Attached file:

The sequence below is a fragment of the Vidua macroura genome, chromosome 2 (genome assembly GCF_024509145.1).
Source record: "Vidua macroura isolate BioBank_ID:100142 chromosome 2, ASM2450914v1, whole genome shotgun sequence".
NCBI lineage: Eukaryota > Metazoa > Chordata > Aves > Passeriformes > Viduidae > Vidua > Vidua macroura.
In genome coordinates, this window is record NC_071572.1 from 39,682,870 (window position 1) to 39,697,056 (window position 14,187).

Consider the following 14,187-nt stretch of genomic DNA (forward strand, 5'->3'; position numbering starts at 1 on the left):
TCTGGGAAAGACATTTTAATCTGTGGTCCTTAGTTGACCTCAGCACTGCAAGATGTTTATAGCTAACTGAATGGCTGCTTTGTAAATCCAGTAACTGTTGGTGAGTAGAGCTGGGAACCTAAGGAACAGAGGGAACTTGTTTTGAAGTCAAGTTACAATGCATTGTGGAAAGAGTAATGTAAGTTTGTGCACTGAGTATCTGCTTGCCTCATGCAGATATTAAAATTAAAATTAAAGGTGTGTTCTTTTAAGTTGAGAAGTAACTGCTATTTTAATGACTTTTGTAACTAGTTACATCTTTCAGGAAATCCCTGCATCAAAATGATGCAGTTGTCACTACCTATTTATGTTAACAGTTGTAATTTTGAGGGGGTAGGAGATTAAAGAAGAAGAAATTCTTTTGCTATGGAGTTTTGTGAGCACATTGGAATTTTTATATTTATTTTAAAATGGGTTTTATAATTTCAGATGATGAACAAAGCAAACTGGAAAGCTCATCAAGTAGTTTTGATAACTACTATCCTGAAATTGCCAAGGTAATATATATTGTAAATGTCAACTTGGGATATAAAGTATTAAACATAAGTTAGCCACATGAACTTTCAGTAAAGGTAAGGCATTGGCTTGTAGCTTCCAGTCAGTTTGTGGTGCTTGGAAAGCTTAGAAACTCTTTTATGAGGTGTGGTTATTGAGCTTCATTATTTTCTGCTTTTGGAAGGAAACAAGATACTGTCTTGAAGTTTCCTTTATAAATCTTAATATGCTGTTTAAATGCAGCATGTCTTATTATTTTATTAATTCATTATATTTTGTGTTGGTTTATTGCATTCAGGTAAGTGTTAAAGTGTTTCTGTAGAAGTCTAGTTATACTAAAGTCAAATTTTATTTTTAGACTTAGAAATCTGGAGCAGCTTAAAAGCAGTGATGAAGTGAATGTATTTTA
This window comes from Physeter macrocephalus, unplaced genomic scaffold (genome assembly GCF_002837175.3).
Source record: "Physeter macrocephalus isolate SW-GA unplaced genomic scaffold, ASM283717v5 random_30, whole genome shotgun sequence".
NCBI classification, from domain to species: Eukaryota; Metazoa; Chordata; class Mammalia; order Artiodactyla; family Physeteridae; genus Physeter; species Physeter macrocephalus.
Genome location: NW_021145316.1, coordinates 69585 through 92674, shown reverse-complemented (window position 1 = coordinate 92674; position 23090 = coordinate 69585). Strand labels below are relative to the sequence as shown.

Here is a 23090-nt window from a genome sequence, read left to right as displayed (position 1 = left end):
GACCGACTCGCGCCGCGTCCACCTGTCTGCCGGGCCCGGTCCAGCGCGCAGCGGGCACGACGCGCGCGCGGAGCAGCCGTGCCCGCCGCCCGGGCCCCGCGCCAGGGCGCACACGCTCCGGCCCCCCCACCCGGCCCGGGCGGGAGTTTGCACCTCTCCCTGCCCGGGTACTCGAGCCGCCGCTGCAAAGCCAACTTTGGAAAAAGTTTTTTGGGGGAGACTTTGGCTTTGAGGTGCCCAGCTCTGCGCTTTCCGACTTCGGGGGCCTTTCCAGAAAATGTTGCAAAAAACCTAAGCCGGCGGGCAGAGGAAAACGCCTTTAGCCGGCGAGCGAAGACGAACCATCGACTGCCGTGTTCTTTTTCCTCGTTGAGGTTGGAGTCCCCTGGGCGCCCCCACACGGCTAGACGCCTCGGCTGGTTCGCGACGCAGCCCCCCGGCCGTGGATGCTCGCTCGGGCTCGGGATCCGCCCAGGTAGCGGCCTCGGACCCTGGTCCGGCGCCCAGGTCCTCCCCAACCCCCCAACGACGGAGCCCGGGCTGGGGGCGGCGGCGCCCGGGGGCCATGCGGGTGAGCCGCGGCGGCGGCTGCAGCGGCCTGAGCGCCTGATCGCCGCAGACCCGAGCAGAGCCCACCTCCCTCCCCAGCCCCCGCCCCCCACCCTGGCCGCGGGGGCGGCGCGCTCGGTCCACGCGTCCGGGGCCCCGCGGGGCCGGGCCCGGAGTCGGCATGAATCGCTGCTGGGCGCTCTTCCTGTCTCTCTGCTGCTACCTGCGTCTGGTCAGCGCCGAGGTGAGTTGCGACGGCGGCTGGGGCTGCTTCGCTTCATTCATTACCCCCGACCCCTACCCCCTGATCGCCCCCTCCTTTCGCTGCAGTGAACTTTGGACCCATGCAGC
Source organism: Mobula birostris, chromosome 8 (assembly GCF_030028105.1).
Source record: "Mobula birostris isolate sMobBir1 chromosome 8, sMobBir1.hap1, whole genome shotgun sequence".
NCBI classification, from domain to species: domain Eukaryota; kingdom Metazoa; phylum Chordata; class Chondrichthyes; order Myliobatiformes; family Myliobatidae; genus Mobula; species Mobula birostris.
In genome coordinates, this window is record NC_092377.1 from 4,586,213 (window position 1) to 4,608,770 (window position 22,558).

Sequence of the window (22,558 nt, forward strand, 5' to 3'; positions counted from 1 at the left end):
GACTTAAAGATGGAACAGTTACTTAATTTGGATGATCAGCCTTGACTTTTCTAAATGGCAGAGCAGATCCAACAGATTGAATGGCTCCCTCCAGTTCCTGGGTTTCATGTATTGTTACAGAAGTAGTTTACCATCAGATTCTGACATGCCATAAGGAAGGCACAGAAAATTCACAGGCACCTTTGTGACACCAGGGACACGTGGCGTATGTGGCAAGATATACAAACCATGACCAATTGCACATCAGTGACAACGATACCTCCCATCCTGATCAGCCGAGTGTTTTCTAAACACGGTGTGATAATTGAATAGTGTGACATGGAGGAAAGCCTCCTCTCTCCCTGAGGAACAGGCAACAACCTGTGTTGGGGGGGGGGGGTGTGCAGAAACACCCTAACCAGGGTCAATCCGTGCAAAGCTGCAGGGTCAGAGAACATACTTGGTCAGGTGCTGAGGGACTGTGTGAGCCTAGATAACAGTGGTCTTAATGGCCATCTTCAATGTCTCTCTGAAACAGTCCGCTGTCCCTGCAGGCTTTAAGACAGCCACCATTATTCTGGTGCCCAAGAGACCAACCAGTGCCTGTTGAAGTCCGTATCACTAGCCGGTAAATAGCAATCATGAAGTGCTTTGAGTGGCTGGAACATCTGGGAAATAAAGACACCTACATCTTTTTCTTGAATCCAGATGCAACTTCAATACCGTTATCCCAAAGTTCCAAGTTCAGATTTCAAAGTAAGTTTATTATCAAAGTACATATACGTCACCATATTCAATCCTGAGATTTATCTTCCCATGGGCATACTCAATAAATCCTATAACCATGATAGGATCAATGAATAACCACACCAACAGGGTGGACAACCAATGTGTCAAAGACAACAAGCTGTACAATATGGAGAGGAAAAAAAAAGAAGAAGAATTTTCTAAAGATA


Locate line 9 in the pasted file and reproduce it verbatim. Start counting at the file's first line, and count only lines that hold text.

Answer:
NCBI classification, from domain to species: Eukaryota; Metazoa; Chordata; class Mammalia; order Artiodactyla; family Physeteridae; genus Physeter; species Physeter macrocephalus.